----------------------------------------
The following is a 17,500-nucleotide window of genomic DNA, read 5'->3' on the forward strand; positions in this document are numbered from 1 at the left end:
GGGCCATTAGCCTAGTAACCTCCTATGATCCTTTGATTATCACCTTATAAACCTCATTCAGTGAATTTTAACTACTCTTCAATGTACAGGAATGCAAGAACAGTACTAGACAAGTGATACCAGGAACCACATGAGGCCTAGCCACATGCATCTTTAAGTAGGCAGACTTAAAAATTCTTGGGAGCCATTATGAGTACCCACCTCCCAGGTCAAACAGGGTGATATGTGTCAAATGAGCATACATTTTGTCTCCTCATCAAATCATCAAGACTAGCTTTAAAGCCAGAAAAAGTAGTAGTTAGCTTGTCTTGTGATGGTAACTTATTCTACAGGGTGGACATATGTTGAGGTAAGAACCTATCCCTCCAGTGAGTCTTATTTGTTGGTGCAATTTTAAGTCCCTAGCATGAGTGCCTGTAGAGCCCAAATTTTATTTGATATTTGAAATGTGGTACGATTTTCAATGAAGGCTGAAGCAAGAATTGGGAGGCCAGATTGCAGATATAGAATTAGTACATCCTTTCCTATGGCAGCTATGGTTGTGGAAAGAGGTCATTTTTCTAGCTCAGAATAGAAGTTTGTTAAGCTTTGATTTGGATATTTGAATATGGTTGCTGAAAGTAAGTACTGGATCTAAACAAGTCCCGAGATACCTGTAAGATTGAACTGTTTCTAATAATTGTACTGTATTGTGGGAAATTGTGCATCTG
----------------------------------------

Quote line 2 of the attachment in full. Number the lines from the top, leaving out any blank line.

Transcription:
GGGCCATTAGCCTAGTAACCTCCTATGATCCTTTGATTATCACCTTATAAACCTCATTCAGTGAATTTTAACTACTCTTCAATGTACAGGAATGCAAGAACAGTACTAGACAAGTGATACCAGGAACCACATGAGGCCTAGCCACATGCATCTTTAAGTAGGCAGACTTAAAAATTCTTGGGAGCCATTATGAGTACCCACCTCCCAGGTCAAACAGGGTGATATGTGTCAAATGAGCATACATTTTGTCTCCTCATCAAATCATCAAGACTAGCTTTAAAGCCAGAAAAAGTAGTAGTTAGCTTGTCTTGTGATGGTAACTTATTCTACAGGGTGGACATATGTTGAGGTAAGAACCTATCCCTCCAGTGAGTCTTATTTGTTGGTGCAATTTTAAGTCCCTAGCATGAGTGCCTGTAGAGCCCAAATTTTATTTGATATTTGAAATGTGGTACGATTTTCAATGAAGGCTGAAGCAAGAATTGGGAGGCCAGATTGCAGATATAGAATTAGTACATCCTTTCCTATGGCAGCTATGGTTGTGGAAAGAGGTCATTTTTCTAGCTCAGAATAGAAGTTTGTTAAGCTTTGATTTGGATATTTGAATATGGTTGCTGAAAGTAAGTACTGGATCTAAACAAGTCCCGAGATACCTGTAAGATTGAACTGTTTCTAATAATTGTACTGTATTGTGGGAAATTGTGCATCTG